Bike share enhances Seattle’s multi-modal transportation system.

People use bike share to get to work, school, errands, or to get home. They also use it to get to or from other transit options. Our survey shows 35% of people used bike share to get to transit, and our trip data suggest that about 75% of trips started or ended within a very short walk to a transit stop.

We installed 1,515 bike parking spaces this year.

These new parking spots help provide safe locations for riders – including non bike share riders – to park their bike after their trip. 78% of the parking corrals we installed last year are next to crosswalks and have the added benefit of increasing pedestrian visibility to make these crossings even safer.

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Proper bike parking increased during the second half of the year.

We helped drive higher levels of compliance through new bike parking infrastructure that enabled riders to better follow parking rules and resulted in fewer bikes blocking sidewalks, curb ramps, and building access.

There is still room for improvements, however, and we’re working with bike share companies to improve our approach to proper parking education and enforcement for 2020. For example, bike share companies will include bike parking spots on their maps so riders have an easier time finding parking, and riders will be asked to take photos of their bikes after rides.

Since March 2020, you now can easily report poorly parked bikes through our Find it Fix it app, online, and by calling 684-ROAD (206-684-7623)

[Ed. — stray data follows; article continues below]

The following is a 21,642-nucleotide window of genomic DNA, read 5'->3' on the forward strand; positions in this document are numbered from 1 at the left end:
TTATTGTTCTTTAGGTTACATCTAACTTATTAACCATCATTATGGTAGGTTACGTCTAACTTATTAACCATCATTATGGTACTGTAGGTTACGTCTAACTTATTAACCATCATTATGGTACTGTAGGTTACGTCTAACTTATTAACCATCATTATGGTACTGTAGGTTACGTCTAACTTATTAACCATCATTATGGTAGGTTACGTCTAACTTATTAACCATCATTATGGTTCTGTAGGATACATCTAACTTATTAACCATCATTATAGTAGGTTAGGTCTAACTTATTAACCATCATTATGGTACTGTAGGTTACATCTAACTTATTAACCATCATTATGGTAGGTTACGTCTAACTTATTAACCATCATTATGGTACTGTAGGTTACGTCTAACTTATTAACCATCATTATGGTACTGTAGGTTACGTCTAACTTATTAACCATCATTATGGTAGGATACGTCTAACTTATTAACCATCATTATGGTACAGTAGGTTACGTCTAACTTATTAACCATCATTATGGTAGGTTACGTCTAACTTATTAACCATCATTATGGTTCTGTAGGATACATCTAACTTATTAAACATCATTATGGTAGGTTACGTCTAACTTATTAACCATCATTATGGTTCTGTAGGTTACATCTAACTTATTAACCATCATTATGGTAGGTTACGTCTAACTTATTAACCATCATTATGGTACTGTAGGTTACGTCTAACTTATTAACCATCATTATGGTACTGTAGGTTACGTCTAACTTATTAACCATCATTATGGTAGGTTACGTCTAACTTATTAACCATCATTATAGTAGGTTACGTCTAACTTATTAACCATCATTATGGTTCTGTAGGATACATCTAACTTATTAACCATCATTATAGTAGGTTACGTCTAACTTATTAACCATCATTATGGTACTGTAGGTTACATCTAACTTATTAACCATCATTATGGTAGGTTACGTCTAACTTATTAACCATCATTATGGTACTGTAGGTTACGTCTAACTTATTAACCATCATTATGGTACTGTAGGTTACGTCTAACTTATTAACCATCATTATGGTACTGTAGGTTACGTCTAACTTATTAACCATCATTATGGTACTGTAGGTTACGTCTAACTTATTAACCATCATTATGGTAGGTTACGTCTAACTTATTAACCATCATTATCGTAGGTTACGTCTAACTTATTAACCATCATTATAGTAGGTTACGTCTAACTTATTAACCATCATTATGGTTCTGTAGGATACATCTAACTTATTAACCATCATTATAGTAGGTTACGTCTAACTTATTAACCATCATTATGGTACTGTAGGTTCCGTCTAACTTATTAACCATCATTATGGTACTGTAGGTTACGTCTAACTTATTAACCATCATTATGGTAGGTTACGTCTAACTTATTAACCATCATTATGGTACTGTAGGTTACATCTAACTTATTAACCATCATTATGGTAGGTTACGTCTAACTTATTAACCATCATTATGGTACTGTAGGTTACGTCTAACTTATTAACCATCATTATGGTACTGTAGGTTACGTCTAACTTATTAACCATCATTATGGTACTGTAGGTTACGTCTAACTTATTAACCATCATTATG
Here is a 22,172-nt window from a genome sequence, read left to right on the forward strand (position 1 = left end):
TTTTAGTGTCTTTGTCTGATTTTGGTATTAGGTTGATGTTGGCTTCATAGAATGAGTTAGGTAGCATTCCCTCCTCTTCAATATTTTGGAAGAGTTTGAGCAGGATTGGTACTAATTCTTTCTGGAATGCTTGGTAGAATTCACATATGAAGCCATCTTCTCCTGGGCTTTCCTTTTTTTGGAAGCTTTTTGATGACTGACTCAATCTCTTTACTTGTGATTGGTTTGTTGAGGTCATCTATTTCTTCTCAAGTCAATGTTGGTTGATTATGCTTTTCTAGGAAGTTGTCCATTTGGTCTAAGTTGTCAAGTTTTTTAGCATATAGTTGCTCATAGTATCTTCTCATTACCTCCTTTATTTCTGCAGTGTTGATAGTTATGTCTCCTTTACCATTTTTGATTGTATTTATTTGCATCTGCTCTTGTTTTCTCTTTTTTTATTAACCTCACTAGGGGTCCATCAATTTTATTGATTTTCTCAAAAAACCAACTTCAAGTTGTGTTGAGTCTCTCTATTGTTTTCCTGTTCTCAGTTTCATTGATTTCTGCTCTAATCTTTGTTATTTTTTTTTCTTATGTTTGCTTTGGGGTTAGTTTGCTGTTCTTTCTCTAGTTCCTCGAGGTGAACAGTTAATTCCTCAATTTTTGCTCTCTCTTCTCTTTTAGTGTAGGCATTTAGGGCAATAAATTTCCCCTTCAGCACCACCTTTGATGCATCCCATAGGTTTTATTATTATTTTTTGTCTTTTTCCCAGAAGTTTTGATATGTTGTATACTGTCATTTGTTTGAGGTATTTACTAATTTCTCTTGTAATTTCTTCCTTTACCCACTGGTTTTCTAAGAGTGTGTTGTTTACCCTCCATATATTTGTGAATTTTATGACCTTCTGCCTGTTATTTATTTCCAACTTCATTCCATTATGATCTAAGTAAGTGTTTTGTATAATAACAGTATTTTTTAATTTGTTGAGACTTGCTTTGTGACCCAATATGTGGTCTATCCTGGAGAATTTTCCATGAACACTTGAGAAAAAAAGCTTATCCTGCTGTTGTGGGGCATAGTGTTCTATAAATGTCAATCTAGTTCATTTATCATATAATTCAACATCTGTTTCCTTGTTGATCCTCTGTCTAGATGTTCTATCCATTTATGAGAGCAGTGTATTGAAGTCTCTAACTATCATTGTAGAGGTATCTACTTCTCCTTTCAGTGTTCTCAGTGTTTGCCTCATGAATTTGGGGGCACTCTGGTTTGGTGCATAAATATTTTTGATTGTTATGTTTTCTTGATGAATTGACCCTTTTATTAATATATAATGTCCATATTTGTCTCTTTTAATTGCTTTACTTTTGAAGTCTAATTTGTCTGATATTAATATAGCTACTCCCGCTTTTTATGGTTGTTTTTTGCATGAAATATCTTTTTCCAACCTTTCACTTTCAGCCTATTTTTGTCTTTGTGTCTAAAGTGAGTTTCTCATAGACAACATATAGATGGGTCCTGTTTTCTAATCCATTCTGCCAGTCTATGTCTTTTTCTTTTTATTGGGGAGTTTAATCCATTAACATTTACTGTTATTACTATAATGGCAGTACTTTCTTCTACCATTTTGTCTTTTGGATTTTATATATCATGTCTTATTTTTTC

The success of the free-floating bike share program over the past few years gives us hope that it’s going to be a mainstay in Seattle and a vital part of our transportation system into the future

Lime stopped operating at the end of 2019, however Seattle is still happy to have Jump’s red e-bikes helping to keep Seattle moving in 2020.

During the current COVID-19 pandemic, bike share remains an option for essential travel.

Bike Share can be used to safety take advantage of the 2.5 miles of existing neighborhood greenways we are converting into Stay Healthy Streets this Saturday.

These car free streets were selected to amplify outdoor exercise opportunities for areas with limited open space options, low car ownership, and routes connecting people to essential services and food take out. Stay Healthy Streets are closed to through traffic – but not residents or deliveries – 24 hours a day, seven days a week for the duration of the emergency or until otherwise noted by the City of Seattle. For more details read our blog post.

Jump is disinfecting handlebars, seats, seat adjustment levers, and screens every time the bikes are serviced. They are also offering free rides for essential workers. Employers can reach out to Jump at SeattleSupport@Jump.com to receive codes that their essential employees can use for free 30-minute rides.

Learn more about our bike share successes and learnings in our 2019 Bike Share Evaluation Report.